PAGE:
ResearchPad - meat https://www.researchpad.co Default RSS Feed en-us © 2020 Newgen KnowledgeWorks <![CDATA[Brazilian vegetarians diet quality markers and comparison with the general population: A nationwide cross-sectional study]]> https://www.researchpad.co/article/elastic_article_7851 Vegetarianism is an increasingly common practice worldwide. Despite good evidence from other countries regarding vegetarians’ diet quality, data from the Brazilian population is still scarce.ObjectiveTo characterize the vegetarian Brazilian population and evaluate their diet quality compared to the general Brazilian population.MethodsWe performed a nationwide cross-sectional study using an online self-administered questionnaire, previously validated for the Brazilian population, to evaluate diet quality markers of vegetarians. The invitation to participate in the survey was spread nationwide, aimed at vegetarian communities. Individuals who considered themselves vegetarians and were at least 18 years old were eligible to participate. The results on regular intake and intake adequacy were compared among vegetarians and between genders using the Pearson’s chi-square test. The body mass index (BMI) were analyzed by the Analysis of Variance (ANOVA) followed by Tukey post-hoc test. The Kolmogorov-Smirnov test verified normality. All analyses considered bilateral hypotheses and a significance level of 5% (p <0.05).ResultsBrazilian vegetarians presented better diet quality markers, such as higher regular weekly intake and adequate daily intake of fruits and vegetables, and lower regular intake of soft drinks when compared to the general Brazilian population. Vegetarians also presented a proportionally higher consumption of natural foods and lower consumption of processed foods. Among vegetarians, a higher proportion of vegans showed positive results regarding diet markers analysis, when compared to vegetarians, pesco-vegetarians, and semi-vegetarians.ConclusionsVegetarians showed better results of diet adequacy when compared to the general population in Brazil, and vegans fared better when compared with other vegetarians. Despite the good results found, a large proportion of the participants still did not achieve the fruits and vegetables daily intake, according to the World Health Organization recommendations. ]]> <![CDATA[Do parents counter-balance the carbon emissions of their children?]]> https://www.researchpad.co/article/Nea582d41-f072-4a93-882b-8bb6cca64243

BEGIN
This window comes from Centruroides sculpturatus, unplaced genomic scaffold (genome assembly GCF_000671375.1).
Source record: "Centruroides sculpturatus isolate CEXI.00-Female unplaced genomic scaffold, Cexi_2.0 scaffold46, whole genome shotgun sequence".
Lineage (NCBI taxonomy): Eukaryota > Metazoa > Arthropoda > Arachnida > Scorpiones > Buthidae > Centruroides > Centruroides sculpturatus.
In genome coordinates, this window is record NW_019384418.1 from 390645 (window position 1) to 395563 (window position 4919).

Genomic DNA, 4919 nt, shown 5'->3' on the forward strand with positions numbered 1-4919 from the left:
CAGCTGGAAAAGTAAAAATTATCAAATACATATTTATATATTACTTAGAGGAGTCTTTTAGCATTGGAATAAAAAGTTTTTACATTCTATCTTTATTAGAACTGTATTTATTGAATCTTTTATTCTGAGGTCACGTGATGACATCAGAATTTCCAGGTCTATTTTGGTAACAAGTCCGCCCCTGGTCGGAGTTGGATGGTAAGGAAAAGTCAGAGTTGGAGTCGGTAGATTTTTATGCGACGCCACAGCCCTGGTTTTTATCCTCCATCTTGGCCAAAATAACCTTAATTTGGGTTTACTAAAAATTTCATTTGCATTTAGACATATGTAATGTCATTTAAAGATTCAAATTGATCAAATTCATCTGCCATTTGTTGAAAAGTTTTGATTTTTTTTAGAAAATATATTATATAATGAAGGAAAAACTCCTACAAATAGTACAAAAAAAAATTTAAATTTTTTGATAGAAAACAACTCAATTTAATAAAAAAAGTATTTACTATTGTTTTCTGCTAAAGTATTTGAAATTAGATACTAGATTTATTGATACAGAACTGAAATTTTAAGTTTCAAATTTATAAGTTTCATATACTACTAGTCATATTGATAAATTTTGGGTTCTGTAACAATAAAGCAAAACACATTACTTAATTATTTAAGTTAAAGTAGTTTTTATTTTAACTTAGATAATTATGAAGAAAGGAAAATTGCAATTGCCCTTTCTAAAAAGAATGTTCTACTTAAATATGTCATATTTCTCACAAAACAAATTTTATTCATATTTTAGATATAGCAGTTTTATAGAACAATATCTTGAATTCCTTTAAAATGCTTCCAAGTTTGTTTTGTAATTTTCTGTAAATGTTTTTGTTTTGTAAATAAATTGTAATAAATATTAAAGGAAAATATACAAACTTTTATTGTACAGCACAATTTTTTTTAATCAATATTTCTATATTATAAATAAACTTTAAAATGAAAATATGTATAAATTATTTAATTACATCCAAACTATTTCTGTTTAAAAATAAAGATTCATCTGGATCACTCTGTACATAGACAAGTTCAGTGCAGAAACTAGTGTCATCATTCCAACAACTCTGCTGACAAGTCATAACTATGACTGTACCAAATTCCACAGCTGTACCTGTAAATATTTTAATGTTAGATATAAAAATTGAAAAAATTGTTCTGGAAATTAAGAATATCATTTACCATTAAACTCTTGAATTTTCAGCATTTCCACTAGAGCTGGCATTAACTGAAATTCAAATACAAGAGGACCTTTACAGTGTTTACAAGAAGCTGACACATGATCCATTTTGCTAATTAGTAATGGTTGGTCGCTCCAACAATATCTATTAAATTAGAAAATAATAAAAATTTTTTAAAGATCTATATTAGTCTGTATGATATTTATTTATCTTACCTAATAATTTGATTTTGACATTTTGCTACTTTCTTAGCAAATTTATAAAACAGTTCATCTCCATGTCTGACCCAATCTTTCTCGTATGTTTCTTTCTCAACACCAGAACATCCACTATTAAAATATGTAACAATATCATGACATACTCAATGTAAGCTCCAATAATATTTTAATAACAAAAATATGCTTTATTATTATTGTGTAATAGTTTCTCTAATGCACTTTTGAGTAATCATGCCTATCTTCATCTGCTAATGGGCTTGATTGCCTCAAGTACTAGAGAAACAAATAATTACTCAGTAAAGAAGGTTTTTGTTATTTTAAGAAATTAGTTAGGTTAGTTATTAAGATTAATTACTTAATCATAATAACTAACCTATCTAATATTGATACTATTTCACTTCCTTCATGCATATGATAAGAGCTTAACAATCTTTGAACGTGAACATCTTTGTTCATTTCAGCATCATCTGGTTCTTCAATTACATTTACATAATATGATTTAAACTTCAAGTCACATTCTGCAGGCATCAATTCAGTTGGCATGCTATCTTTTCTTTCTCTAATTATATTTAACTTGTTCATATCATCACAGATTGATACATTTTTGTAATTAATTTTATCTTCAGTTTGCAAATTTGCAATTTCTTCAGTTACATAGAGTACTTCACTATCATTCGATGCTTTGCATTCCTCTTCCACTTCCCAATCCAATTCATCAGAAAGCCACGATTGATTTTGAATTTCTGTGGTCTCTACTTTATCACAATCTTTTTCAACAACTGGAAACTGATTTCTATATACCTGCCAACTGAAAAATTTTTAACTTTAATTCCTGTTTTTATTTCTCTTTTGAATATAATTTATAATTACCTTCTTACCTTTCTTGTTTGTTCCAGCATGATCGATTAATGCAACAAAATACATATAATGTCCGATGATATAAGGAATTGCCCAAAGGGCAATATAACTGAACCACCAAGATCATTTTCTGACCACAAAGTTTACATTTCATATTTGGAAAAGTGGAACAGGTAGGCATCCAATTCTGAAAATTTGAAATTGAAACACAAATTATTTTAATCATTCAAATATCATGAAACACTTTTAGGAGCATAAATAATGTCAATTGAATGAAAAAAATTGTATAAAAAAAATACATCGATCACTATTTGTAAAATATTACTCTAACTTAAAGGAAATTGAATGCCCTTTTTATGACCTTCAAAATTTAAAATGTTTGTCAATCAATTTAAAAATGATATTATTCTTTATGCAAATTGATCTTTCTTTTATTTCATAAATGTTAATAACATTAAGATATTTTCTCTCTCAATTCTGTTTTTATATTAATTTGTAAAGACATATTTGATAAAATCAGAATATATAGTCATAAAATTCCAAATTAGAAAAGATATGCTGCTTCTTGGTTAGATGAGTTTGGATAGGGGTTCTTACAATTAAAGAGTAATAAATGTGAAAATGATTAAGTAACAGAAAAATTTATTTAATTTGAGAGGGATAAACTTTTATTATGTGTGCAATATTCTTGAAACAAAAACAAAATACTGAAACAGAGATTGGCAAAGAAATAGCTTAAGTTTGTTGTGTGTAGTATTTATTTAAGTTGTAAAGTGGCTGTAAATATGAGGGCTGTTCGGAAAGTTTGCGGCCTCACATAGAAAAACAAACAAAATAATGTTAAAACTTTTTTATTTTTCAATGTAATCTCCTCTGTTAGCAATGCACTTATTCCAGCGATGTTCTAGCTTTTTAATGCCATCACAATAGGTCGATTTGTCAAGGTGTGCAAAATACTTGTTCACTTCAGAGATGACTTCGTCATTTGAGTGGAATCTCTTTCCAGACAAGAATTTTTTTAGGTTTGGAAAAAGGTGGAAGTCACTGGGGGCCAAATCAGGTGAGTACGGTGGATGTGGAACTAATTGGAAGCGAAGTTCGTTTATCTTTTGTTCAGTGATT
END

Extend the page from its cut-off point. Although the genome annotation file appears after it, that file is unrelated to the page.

It is well understood that adding to the population increases CO2 emissions. At the same time, having children is a transformative experience, such that it might profoundly change adult (i.e., parents’) preferences and consumption. How it might change is, however, unknown. Depending on if becoming a parent makes a person “greener” or “browner,” parents may either balance or exacerbate the added CO2 emissions from their children. Parents might think more about the future, compared to childless adults, including risks posed to their children from environmental events like climate change. But parenthood also adds needs and more intensive competition on your scarce time. Carbon-intensive goods can add convenience and help save time, e.g., driving may facilitate being in more places in one day, compared to public transportation or biking. Pre-prepared food that contain red meat may save time and satisfy more household preferences, relative to vegetarian food. We provide the first rigorous test of whether parents are greener or browner than other adults. We create a unique dataset by combining detailed micro data on household expenditures of all expenditure groups particularly important for CO2 emissions (transportation, food, and heating/electricity) with CO2 emissions, and compare emissions from Swedish adults with and without children. We find that parents emit more CO2 than childless adults. Only a small fraction of adults permanently choose not to have children, which means any meaningful self-selection into parenthood based on green preferences is unlikely. Our findings suggest that having children might increase CO2 emissions both by adding to the population and by increasing CO2 emissions from those choosing to have children.

]]>
<![CDATA[Acute Toxoplasmosis among Canadian Deer Hunters Associated with Consumption of Undercooked Deer Meat Hunted in the United States]]> https://www.researchpad.co/article/Naf73745d-2528-477b-a50b-550b3cac0f7e

Health professionals should be aware that such outbreaks might be more common in the future

]]>
<![CDATA[MLST-based genetic relatedness of Campylobacter jejuni isolated from chickens and humans in Poland]]> https://www.researchpad.co/article/N2eb0d267-f054-40f4-b445-0c8d9725ee43